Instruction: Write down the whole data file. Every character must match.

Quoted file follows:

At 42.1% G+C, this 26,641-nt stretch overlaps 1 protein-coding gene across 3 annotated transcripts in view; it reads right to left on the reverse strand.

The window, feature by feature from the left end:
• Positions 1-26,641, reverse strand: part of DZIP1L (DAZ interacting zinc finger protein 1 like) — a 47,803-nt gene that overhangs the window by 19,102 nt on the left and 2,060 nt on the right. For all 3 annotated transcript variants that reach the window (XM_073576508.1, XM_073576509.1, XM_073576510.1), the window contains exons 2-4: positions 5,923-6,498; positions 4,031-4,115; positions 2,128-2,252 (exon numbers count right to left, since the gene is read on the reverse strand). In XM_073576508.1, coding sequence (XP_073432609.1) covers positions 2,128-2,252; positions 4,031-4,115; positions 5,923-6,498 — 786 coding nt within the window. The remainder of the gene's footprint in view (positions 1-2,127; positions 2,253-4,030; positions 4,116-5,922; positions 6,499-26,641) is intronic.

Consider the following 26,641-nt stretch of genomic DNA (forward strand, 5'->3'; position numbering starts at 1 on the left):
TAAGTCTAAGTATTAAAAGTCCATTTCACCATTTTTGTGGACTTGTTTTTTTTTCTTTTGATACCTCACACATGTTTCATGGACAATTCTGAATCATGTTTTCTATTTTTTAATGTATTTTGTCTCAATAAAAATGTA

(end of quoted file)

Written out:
At 42.1% G+C, this 26,641-nt stretch overlaps 1 protein-coding gene across 3 annotated transcripts in view; it reads right to left on the reverse strand.

The window, feature by feature from the left end:
• Positions 1-26,641, reverse strand: part of DZIP1L (DAZ interacting zinc finger protein 1 like) — a 47,803-nt gene that overhangs the window by 19,102 nt on the left and 2,060 nt on the right. For all 3 annotated transcript variants that reach the window (XM_073576508.1, XM_073576509.1, XM_073576510.1), the window contains exons 2-4: positions 5,923-6,498; positions 4,031-4,115; positions 2,128-2,252 (exon numbers count right to left, since the gene is read on the reverse strand). In XM_073576508.1, coding sequence (XP_073432609.1) covers positions 2,128-2,252; positions 4,031-4,115; positions 5,923-6,498 — 786 coding nt within the window. The remainder of the gene's footprint in view (positions 1-2,127; positions 2,253-4,030; positions 4,116-5,922; positions 6,499-26,641) is intronic.

Consider the following 26,641-nt stretch of genomic DNA (forward strand, 5'->3'; position numbering starts at 1 on the left):
TAAGTCTAAGTATTAAAAGTCCATTTCACCATTTTTGTGGACTTGTTTTTTTTTCTTTTGATACCTCACACATGTTTCATGGACAATTCTGAATCATGTTTTCTATTTTTTAATGTATTTTGTCTCAATAAAAATGTA